The efforts in the developed nations to eliminate fossil fuel use in favor of renewables plus storage is an existential threat to industries in those nations, which are already faced with rising energy prices and reduced energy availability. Many industrial plants in the UK and the EU have closed or significantly reduced production as the result of increased energy costs and restricted energy availability. This issue is likely to expand to the US, Canada and Australia if current national policies remain unchanged.

Meanwhile, China is investing heavily in the metals and cement industries, which are major fossil fuel users and CO2 emitters. The increased availability of low-cost coal-generated electricity to power the metals industries in China and the availability of coal for cement production would render those industries in nations reducing CO2 emissions uncompetitive in global markets with lower-cost Chinese metals and cement.

These developments would leave the US, the UK, the EU, Canada and Australia heavily dependent on China for metals and cement, as well as for the rare earth minerals necessary for wind generators and solar cells. Arguably, this growing dependence on China is a greater existential threat than climate change.

Ed Reid's picture
Thank Ed for the Post!
Energy Central contributors share their experience and insights for the benefit of other Members (like you). Please show them your appreciation by leaving a comment, 'liking' this post, or following this Member.
More posts from this member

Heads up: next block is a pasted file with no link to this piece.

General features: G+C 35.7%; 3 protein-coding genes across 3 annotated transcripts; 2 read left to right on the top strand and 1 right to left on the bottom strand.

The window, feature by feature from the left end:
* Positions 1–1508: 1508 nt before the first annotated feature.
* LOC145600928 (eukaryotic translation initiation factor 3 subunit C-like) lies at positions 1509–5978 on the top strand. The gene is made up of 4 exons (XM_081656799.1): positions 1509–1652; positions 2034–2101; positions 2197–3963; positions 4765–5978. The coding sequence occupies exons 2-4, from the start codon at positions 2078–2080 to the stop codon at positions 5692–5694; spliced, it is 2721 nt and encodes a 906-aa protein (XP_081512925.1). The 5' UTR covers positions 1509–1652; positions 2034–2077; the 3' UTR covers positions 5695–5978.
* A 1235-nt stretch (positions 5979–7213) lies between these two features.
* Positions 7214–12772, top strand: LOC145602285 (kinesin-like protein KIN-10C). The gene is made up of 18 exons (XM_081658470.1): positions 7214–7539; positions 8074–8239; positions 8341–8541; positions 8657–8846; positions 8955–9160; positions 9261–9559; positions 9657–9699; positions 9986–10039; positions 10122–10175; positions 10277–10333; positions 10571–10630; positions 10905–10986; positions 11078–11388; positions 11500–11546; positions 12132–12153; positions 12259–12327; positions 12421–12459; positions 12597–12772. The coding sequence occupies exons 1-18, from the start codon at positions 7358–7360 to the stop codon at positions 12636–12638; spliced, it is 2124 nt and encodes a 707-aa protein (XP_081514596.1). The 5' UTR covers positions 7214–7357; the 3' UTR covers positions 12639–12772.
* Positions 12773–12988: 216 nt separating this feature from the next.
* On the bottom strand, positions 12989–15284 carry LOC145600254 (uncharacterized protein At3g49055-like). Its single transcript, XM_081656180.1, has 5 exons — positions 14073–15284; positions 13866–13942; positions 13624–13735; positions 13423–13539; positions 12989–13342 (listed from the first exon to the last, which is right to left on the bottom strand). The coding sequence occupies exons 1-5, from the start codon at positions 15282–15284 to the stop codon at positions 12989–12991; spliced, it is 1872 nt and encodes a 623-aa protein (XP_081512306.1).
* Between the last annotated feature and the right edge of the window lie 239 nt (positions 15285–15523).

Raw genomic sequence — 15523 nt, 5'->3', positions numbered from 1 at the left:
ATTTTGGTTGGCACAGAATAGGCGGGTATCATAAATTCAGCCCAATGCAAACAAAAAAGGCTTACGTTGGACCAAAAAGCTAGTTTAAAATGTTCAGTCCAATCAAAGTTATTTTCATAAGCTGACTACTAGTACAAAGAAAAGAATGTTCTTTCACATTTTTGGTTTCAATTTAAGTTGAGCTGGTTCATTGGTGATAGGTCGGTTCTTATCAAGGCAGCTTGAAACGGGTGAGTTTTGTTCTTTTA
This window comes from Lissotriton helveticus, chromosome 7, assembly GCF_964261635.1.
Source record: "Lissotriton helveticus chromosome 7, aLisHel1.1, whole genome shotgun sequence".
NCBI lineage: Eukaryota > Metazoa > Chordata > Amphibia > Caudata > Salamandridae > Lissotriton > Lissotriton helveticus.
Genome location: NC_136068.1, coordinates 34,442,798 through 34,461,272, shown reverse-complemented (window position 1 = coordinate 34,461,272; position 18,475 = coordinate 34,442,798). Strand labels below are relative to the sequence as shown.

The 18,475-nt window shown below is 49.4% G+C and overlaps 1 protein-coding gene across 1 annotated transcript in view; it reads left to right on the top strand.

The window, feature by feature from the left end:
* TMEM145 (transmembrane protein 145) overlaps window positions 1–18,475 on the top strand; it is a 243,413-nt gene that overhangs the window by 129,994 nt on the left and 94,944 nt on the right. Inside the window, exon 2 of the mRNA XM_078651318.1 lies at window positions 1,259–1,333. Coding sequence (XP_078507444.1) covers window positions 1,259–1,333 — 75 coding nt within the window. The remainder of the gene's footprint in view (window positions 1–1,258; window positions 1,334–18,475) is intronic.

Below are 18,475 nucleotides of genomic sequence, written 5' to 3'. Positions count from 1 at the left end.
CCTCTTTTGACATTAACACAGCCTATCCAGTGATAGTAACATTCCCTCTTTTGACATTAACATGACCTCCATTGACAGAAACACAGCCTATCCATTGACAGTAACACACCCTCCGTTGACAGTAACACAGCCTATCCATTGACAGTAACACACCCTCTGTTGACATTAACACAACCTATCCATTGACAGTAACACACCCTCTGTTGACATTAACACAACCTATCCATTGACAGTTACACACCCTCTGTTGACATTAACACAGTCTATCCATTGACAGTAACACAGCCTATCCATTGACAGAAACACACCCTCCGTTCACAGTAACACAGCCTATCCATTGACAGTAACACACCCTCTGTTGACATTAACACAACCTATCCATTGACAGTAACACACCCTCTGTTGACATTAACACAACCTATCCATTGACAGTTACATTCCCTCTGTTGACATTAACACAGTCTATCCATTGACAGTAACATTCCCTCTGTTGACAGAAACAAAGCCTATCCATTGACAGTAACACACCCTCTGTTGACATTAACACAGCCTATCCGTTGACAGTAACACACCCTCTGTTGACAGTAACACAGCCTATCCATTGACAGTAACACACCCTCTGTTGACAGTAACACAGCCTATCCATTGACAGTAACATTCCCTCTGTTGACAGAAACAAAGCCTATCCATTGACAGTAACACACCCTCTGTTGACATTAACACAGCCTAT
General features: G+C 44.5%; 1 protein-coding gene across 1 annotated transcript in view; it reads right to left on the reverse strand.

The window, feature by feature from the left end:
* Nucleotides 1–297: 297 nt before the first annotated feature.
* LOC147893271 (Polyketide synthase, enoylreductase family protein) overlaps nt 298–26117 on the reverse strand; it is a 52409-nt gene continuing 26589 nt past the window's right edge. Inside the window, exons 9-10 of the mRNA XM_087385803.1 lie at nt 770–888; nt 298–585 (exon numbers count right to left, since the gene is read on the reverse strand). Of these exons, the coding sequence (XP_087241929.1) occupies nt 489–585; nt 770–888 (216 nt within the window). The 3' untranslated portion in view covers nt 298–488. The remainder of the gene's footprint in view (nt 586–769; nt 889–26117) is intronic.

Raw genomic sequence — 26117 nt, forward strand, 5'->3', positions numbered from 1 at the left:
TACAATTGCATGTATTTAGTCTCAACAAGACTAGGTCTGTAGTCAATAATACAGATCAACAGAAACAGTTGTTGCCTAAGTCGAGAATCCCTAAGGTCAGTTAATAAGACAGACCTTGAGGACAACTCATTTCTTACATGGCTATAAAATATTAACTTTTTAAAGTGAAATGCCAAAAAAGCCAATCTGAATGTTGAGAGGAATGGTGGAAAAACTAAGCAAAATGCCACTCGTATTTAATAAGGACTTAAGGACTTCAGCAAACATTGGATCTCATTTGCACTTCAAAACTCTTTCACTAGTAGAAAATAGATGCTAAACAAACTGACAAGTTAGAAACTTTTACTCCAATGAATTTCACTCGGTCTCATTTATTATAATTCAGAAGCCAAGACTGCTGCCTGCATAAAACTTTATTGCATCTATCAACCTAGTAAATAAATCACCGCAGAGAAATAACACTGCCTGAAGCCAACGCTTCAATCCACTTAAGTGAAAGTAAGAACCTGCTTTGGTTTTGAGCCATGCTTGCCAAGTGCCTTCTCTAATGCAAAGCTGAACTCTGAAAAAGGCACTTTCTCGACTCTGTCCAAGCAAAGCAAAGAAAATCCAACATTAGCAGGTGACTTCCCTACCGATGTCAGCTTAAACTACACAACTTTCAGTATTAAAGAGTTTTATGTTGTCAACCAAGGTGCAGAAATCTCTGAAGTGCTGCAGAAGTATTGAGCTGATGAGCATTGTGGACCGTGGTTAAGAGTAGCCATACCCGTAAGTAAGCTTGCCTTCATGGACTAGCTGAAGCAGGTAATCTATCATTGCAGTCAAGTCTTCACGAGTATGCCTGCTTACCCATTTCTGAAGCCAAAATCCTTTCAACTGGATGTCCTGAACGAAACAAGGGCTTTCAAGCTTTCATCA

Discussions
Spell checking: Press the CTRL or COMMAND key then click on the underlined misspelled word.
Roger Arnold's picture
Roger Arnold on Aug 10, 2022

One can't properly talk about threats in simple binary terms. By definition, a threat is something that hasn't yet happened, and may or may not come to pass. There's an associated probability, presumably greater than zero, but less than 100%. It's a matter of risk assessment.

Humans are really bad at assessing abstract risks. "Abstract" meaning anything with which they have no direct experience. We need experience to calibrate our future response -- assuming we survive. But that's the problem with existential threats; if they materialize, we don't survive. 

Karl R. Rábago's picture
Karl R. Rábago on Aug 10, 2022

So maybe it would be more accurate (and engaging) to address climate change as an existential CHALLENGE - the need to reorient economies, communities, and lifestyles away from climate-changing behavior on behalf of present and future generations?

Get Published - Build a Following

The Energy Central Power Industry Network is based on one core idea - power industry professionals helping each other and advancing the industry by sharing and learning from each other.

If you have an experience or insight to share or have learned something from a conference or seminar, your peers and colleagues on Energy Central want to hear about it. It's also easy to share a link to an article you've liked or an industry resource that you think would be helpful.

                 Learn more about posting on Energy Central »